Id. at 967 (internal citations omitted).

Petitioner's arguments are similar to those that were rejected in Johnson. The Governor's review is based on the same criteria and record used by the Board. The additional layer of review is neutral and does not, it and of itself, increase Petitioner's punishment.

However, Petitioner also cites to Garner v. Jones, 529 U.S. 244 (2000) in support of his ex post facto argument. Johnson was decided before the United States Supreme Court decided Garner. In Garner, the Supreme Court addressed an as-applied ex post factor challenge to the "retroactive application of a Georgia law permitting the extension of intervals between parole considerations." Id. at 246. In that case, the Court recognized that the "disadvantage" with respect to an ex post facto violation can come from the terms of the statute themselves or from the statute's application to a particular defendant's sentence. See id. at 255. The Court stated that the relevant inquiry is that "[w]hen the rule does not by its own terms show a significant risk, the [petitioner] must demonstrate, by evidence drawn from the rule's practical implementation by the agency charged with exercising discretion, that its retroactive application will result in a longer period of incarceration than under the earlier rule." Id. It determined that the petitioner "must show that as applied to his own sentence the law created a significant risk of increasing his punishment." Id. at 255 (emphasis added). However, "[a]bsent a demonstration to the contrary, we presume the Board follows its statutory commands and internal policies in fulfilling its obligations." Id. at 256. Thus, as the United States Court of Appeals for the District of Columbia has noted:

Garner outlines two ways in which "significant risk" can be established by a petitioner. First, it can be established if there are facial distinctions between old and new parole/reparole regulations. Second, "when the rule does not by its own terms show a significant risk," a claimant may also meet this burden "by [introducing] evidence drawn from the rule's practical implementation by the agency charged with exercising discretion, that its retroactive application will result in a longer period of incarceration than under the earlier rule." The controlling inquiry is one of practical effect.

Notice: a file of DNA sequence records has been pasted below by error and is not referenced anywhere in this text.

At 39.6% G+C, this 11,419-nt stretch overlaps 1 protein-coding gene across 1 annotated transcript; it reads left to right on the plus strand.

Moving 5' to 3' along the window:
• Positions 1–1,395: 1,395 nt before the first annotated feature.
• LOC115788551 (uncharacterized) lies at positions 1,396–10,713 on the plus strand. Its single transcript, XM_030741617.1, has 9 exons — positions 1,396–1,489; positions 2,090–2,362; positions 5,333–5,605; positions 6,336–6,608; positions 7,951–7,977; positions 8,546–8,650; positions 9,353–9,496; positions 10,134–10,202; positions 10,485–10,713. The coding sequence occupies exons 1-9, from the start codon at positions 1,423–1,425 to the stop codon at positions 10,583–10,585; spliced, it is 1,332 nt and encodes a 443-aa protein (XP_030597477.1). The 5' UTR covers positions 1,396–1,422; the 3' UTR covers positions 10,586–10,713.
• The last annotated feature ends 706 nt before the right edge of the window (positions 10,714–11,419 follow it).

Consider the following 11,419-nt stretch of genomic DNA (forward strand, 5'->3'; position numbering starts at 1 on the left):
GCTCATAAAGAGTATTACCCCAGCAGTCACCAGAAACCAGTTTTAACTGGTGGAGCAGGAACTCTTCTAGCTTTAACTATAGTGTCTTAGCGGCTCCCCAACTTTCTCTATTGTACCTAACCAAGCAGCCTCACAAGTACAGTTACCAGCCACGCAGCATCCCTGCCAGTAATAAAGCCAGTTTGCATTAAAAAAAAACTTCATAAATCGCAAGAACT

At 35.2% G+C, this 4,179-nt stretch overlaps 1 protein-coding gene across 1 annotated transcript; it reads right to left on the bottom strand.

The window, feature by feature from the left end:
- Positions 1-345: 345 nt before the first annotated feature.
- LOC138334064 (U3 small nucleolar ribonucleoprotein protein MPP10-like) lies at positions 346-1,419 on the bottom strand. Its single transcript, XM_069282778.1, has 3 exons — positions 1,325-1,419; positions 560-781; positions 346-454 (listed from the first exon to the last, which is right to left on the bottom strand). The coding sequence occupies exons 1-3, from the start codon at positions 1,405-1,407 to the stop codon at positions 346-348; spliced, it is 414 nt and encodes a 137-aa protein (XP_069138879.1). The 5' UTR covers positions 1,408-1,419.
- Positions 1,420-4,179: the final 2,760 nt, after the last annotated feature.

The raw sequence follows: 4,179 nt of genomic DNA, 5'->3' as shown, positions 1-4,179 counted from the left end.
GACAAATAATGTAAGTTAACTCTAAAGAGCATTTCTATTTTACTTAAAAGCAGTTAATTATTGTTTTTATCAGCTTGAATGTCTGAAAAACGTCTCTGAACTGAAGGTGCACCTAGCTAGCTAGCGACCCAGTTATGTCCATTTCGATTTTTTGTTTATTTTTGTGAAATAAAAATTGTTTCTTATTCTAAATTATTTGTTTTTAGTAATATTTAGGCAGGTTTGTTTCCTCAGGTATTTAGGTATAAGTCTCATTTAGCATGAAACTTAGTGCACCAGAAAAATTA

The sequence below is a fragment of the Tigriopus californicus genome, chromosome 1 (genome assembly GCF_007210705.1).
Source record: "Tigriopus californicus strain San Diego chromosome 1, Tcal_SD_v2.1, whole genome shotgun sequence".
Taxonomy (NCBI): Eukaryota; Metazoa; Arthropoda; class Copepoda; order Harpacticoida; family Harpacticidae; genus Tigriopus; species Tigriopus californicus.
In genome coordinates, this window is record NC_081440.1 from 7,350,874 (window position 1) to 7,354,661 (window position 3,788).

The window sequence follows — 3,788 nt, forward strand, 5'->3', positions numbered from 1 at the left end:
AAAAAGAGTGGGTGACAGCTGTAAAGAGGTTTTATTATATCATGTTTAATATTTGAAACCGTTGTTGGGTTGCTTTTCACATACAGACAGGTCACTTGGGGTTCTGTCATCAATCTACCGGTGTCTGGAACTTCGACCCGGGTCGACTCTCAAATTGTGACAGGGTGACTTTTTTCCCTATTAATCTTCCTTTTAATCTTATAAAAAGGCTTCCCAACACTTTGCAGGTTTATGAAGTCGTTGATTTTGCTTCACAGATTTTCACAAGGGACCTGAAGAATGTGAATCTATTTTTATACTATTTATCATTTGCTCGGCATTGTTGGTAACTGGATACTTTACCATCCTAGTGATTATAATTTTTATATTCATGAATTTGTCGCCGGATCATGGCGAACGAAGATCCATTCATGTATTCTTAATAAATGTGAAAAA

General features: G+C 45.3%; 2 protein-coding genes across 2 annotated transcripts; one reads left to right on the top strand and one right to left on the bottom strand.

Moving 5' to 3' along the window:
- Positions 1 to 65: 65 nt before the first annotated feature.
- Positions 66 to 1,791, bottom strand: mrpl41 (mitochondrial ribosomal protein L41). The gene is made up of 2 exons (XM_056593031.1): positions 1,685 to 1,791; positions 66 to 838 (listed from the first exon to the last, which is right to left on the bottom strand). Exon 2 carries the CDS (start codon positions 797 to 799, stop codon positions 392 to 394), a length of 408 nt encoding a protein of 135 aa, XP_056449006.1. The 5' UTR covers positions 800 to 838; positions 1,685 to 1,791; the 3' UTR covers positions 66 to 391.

Fletcher v. Reilly, 433 F.3d 867, 877 (D.C. Cir. 2006) (emphases in original and citations omitted).

Petitioner has not overcome the presumption that the Governor followed the "statutory commands and internal policies in fulfilling [his] obligations." Garner, 529 U.S. at 256. In this case, the Governor's reversal indicates that he considered petitioner's suitability for parole in accordance to the regulations and statutory commands. While Petitioner cites to several figures reflecting the Governor's high reversal rate with respect to when the Board grants parole, it does not show that the Governor did not follow his respective commands in this case. See, e.g., Hairston v. Kane, Civ. No. 06-1517, 2009 WL 773431, at *12 (N.D. Cal. Mar. 29, 2009) ("The Governor's reversal reflects individualized consideration of petitioner's suitability for parole according to statutory commands and regulations in fulfilling his obligation to review decisions of the Board . . . the authority to review Board decisions granted to the Governor by Proposition 89 did not violate the Ex Post Facto Clause."); Seiler v. Brown, Civ. No. 04-2911, 2007 WL 2501518, at * 5 (N.D. Cal. Aug. 30, 2007) ("Petitioner has not overcome the presumption that the Governor followed the statutory commands and internal policies in fulfilling [his] obligations. He has said that the governor['s] . . . tough on crime political stance . . . [has] result[ed] in the reversal of all but eight (8) out of approximately three hundred and fifty (350) findings of parole suitability by the Board of Prison Terms. This . . . reversal rate does not show with specific facts and details that in petitioner's case the Governor did not follow the statutory commands and internal policies in fulfilling his obligation to review decisions of the BPT."). Thus, for the foregoing reasons, Petitioner is not entitled to federal habeas relief on Claim VI.


A. Request for Order to Show Cause

Petitioner requests an order to show cause in his petition. (See Pet'r's Pet. at p. 67.) Respondent answered the petition on June 28, 2006. Accordingly, Petitioner's request for an order to show cause is denied as moot.

B. Request to Conduct Discovery